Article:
Hello Stranger from Issue #10
Not quite two years ago now, when I had just moved into the converted garage which had been Peter’s first home in Seattle, and he’d just moved into the front house, and we’d both decided to take each other’s hallucinations seriously and start a magazine, I stumbled upon a 7-inch from this band in North Carolina. I remember walking into his living room waving the thing and saying something like, “You ever heard of this band Whiskeytown? ‘Cause I think you should.” Peter e-mailed his friend in Raleigh, David Menconi, who e-mailed back saying, “Funny you should ask about Whiskeytown,” and concurred they were one of his favorite new local bands. Voila, we had our first Town & Country opening spread.
Last night, as we sat in my still-new Nashville digs (I’m above the garage this time), editing and designing this issue’s Whiskeytown cover story, Peter dug out all the tapes he’s accumulated since that hot August morning and we played Ryan Adams songs long into the night, three records worth and more he’s probably forgotten writing. A little over a year ago, No Depression’s first and much-beloved ad rep, Jenni Sperandeo, left our ranks to become Whiskeytown’s manager; this spring, we loaned the magazine’s name to a national tour the band co-headlined (at the final show of which they lured Peter onstage to sing harmony on an Alejandro Escovedo song).
If that all smacks of a loss of critical distance, well, then, so be it. The music speaks for itself, and if it doesn’t speak to others as strongly as it does to us, at least we’re all still having a conversation about something which deeply matters.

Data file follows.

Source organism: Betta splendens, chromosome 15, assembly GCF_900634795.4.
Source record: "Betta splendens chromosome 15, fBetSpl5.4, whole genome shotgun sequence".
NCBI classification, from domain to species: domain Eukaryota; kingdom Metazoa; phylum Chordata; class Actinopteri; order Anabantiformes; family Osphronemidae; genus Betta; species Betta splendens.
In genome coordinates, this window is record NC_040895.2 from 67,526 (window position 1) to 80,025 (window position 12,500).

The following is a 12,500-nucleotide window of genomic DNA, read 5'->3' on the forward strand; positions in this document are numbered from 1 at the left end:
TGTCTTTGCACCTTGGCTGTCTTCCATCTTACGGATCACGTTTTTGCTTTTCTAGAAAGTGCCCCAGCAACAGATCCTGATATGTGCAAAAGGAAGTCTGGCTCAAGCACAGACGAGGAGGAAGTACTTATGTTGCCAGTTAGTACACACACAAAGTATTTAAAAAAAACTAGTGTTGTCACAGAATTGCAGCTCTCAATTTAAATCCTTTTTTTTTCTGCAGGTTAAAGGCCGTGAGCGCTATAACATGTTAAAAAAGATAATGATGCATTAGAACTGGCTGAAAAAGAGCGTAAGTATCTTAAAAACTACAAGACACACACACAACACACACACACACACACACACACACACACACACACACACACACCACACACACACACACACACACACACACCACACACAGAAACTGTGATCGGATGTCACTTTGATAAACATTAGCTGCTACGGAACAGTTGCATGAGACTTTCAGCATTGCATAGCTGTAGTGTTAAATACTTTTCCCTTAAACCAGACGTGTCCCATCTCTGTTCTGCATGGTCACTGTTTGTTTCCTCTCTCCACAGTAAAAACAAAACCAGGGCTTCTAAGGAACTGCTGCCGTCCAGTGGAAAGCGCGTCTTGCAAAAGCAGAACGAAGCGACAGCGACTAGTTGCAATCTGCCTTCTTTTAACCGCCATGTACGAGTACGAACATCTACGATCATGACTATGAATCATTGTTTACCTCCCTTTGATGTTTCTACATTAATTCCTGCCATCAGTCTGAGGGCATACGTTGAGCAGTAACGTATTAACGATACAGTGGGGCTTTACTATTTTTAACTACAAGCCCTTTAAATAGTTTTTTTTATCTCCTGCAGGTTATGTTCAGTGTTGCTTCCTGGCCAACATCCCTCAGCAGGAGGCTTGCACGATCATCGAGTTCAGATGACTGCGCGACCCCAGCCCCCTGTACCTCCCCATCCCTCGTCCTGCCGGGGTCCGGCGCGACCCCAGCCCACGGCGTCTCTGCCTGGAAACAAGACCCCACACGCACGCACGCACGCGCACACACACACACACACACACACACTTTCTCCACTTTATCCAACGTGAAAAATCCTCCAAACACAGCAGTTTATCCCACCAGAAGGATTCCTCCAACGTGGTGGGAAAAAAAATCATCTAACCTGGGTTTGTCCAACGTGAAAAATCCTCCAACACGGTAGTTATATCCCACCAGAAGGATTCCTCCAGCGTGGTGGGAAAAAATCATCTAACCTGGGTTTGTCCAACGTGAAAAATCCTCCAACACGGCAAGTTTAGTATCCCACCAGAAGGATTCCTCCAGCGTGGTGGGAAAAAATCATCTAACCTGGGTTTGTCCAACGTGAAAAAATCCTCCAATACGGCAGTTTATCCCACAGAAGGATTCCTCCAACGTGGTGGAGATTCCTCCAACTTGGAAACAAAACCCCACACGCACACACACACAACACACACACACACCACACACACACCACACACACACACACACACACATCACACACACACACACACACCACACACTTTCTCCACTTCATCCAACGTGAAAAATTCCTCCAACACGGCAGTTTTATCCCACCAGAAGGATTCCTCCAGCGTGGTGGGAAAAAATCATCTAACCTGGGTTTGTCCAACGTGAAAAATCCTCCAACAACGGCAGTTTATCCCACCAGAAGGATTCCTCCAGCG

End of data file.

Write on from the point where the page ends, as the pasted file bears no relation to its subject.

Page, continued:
That conversation seems not to happen much here in Nashville. Music City seems to this newcomer a peculiar kind of manufacturing town in which everybody goes home to their lawn when the whistle blows at five o’clock. Three or four nights a week I stumble around one of the city’s many half-empty venues, wondering where all the people are.
Well, those I’ve spoken with on the phone apologize and say they’re tired after a long day’s work, and that’s fair enough. But my friends in the rock quarries of Los Angeles (where I lived in exile for 16 months) and New York still find the time and energy to attend shows. Every raw intern with any sense begins assembling a network of friends at other labels so they can all get into shows for free.
It’s hardly my place to tell other people how to live, but the culture of the place says a lot about the art it produces. And, first off, I don’t think most of Music City views music as art, but as product. That’s the culture of session players and punched-in vocals and cloistered songwriters on top of which is placed a lead singer in a cowboy hat, all served up to the handful of radio programmers who — far as I can tell — really run this place. If you work on an assembly line, the last thing you want to do with your nights is turn a wrench.
But this is a special business, and we — even we parasites on the sidelines — are specially privileged to make some kind of living from it. My sense is that too many people who work behind the scenes in Nashville have lost the joy of the music, have turned a rare opportunity to make a living doing something they love into…into a job. And jobs stop at five o’clock.
Well it’s not just a job, folks, and if the music no longer delights and inspires you enough to get you off the couch a few nights each week, you’re in the wrong business. There are plenty of jobs in the insurance business.